• Examine a set of related fossils and make conclusions about one animal’s age at death, how it died, presence of disease, behavior and environment during its lifetime.
• Demonstrate how the various factors and variables affects the preservation of fossils.
• Assemble a collection of fossils (or fossil casts or photographs of fossils) into an animal by evaluating the bone’s function and probable position.
• Apply research about fossils to associate the fossil with something that was alive.
• Speculate about the conditions present when the fossils were formed.
 

Theme 5

Fossils are fragile, and once destroyed, can never be replaced. When a fossil is removed without scientific documentation, paleontologists are unable to piece together the relationships between specific plants, animals and their environments. Stewardship of the fossils and respect for other monument resources is everyone’s responsibility.

Sample Topics and Concepts
• context • stewardship • scientific documentation • non-renewable • location • value • integrity • horses/domestic animals • erosion • hiking trails • respect • resource • conservation • poaching

Related Stories and Ideas
• Contrast the value of fossils identified by professionals, fossils found by amateurs and donated to museums with some documentation, and looted fossils.
• Define context as applied to fossils and the fossil record.
• Manage human-related impacts on fossils, unintentional or intentional, and identify the activities of visitors, scientists, contractors, or land managers that impact fossils.
• Propose a resolution to some of the major threats to fossil resources—those collected and already in museums and those still in the field.
• Express the concept of nonrenewable
 

Theme 6

Hagerman Fossil Beds National Monument was set aside for scientific research because its Pliocene fossils provide the opportunity to understand an important portion of the history of life. The fossils include animals with ties to Eurasia, South America and Africa, as well as many that live in the Hagerman Valley today.

Sample Topics and Concepts
• migration • evolution • sea level changes • mountain formation • competition/extinction • sister park • Smithsonian and other universities/research organizations that study fossils • adaptation • climate change • behavior • names of modern animals • geologic time • other NPS fossil parks

Related Stories and Ideas
• Show how new science discoveries often lead to more questions.
• Define biogeography, which is what first suggested to Charles Darwin that species evolve from a common ancestor.
• Relate how the past is a key to the present (and vice versa). Consider deep time’s contribution to understanding modern biology and environments.
• Map the range of current animals compared with their Pliocene counterparts.
• Diagram the time periods covered by NPS fossil parks.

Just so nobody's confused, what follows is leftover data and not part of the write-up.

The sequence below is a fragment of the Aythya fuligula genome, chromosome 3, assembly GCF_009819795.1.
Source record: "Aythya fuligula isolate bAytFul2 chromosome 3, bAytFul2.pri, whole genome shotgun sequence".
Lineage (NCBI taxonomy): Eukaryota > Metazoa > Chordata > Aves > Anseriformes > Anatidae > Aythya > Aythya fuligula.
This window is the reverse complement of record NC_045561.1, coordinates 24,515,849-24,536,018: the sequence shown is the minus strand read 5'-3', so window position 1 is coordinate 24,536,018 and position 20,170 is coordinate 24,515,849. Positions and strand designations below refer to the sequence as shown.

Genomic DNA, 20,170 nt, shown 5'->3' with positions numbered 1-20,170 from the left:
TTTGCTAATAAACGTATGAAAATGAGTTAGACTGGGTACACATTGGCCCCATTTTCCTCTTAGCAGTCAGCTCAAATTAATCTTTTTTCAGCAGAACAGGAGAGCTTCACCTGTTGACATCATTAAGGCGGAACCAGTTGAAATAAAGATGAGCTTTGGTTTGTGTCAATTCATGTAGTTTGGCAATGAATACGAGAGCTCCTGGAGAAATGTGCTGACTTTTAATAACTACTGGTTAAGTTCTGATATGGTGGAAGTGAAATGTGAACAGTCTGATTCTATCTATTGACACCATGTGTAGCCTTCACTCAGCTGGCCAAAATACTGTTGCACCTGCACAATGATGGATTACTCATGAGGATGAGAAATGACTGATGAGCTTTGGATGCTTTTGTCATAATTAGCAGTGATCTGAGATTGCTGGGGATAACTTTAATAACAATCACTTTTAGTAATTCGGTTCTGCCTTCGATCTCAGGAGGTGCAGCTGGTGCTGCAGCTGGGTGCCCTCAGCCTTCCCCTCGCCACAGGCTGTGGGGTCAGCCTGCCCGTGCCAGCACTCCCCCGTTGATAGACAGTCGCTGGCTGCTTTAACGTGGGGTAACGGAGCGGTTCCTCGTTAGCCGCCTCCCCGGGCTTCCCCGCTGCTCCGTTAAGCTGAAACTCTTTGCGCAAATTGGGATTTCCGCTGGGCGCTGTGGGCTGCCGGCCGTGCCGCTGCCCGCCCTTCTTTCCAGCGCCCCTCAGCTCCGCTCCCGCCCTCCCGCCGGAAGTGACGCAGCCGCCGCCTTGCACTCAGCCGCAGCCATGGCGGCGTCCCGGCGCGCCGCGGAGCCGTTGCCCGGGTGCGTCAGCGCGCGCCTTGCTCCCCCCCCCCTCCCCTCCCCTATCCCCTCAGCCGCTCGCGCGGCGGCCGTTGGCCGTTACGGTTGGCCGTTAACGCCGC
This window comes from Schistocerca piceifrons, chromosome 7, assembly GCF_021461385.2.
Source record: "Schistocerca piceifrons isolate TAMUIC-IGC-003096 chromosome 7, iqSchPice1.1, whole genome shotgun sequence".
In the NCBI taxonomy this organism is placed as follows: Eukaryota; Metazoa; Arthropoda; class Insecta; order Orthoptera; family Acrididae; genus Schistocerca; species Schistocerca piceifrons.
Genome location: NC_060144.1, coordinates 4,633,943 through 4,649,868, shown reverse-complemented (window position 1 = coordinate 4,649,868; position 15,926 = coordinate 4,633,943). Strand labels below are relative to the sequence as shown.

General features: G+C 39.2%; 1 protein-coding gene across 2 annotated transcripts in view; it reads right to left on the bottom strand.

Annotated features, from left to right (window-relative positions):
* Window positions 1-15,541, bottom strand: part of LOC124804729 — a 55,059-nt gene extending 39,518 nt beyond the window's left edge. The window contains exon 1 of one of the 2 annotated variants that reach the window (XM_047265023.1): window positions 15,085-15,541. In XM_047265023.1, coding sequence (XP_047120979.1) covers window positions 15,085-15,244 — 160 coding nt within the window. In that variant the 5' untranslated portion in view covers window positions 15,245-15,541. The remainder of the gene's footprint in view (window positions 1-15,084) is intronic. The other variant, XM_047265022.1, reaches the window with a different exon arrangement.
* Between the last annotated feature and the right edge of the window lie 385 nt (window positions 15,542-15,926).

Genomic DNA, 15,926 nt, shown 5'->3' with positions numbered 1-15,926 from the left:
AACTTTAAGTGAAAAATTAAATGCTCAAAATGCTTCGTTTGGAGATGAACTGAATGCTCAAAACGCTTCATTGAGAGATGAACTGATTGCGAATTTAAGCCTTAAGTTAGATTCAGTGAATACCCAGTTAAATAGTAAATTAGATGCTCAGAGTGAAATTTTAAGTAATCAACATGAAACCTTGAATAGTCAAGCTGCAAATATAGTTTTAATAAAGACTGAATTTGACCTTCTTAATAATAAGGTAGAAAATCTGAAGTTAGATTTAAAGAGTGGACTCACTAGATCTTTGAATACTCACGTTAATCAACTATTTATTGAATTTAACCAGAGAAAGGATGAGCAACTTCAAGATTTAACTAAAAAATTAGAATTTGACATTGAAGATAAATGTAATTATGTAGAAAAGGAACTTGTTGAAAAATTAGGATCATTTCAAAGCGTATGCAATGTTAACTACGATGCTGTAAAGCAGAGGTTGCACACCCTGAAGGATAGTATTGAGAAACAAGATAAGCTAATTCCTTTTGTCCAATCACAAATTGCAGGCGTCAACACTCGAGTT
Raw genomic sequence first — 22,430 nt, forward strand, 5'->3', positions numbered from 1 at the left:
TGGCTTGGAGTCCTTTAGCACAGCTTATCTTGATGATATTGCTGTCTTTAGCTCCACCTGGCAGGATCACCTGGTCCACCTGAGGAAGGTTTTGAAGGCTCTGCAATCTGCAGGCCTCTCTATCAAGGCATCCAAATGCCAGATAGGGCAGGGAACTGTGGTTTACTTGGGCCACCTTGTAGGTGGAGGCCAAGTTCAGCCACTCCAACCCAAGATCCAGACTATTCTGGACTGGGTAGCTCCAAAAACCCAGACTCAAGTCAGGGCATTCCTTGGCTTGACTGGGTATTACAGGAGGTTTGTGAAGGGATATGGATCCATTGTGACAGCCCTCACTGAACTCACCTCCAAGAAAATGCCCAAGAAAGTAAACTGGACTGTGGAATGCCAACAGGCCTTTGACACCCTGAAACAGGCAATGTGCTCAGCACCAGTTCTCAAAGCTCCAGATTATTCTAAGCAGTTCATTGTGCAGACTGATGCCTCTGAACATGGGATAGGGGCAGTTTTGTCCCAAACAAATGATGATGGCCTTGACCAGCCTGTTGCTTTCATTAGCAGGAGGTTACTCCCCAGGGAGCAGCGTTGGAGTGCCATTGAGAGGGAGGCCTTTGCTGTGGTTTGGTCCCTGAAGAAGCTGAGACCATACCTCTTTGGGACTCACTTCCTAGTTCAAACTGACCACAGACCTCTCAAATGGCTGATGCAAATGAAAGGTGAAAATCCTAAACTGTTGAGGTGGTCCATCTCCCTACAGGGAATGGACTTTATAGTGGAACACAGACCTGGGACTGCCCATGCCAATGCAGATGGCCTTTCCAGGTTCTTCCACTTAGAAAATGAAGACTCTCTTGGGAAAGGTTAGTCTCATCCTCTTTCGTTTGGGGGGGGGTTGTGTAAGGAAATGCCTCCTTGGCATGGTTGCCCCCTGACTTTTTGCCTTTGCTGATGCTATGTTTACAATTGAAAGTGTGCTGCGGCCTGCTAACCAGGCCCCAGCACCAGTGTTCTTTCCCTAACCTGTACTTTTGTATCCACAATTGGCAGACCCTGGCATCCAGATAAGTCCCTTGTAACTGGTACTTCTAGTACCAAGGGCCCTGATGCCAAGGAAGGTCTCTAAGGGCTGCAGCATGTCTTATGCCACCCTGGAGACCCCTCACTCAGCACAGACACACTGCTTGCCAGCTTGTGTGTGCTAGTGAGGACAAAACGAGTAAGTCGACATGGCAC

• Posit connections between Sibiloi and Hagerman.
• Identify other parks, museums, and places where fossils are studied.
 

Theme 7

People have lived in the Hagerman Valley for at least 10,000 years; their presence is recorded on the landscape in various ways.

Sample Topics and Concepts
• Native Americans • irrigation • Oregon trail • hatcheries • hunting and poaching • exotic/invasive plants • dams • wind turbines • fishing • air pollution • past and present farming techniques • mining (gold and gravel) • sheep and cattle ranching • recreation

Related Stories and Ideas
• Describe how fossils have been used, studied, and understood in different ways.
• Relate the westward travel of people using the Oregon Trail to other migrations.
• Show the changes in land use of the Hagerman Valley and surrounding area.
• Suggest ways to mitigate human caused changes to the park lands.
• Distinguish between the work of archeologists and paleontologists to understand how each discipline interprets the changes that have occurred.
• What stories are missing from the park’s human history and how can they be uncovered?
 

Theme 8

The Pliocene provides compelling evidence of the impact of climate change on animals and plants similar to those found in the world today. Hagerman Fossil Beds offer a venue for discussing the effects of past, current and future climate change.

Sample Topics and Concepts
• climate change • species presence and distribution • conservation • disease • economics of change in environments • invasive species • geologic and biologic processes • plate tectonics • solar radiation • bore holes and cores • glaciers • stable isotopes • radiation

Related Stories and Ideas
• Examine the changes to Hagerman during the Pliocene and contrast them with on-going changes in today’s environment.
• Argue for how context in the fossil record assists in understanding today’s changes.
• Explain how human alterations to the environment, in the broadest sense, can empower disease-carrying organisms.
• Compare past mass extinctions and their causes to today's extinctions.
• Design a vision of the Earth in the far future after reviewing trends including those in the fossil record.
• Study how a climate record has been assembled, and continues to grow based on multiple kinds of evidence.

Last updated: December 18, 2017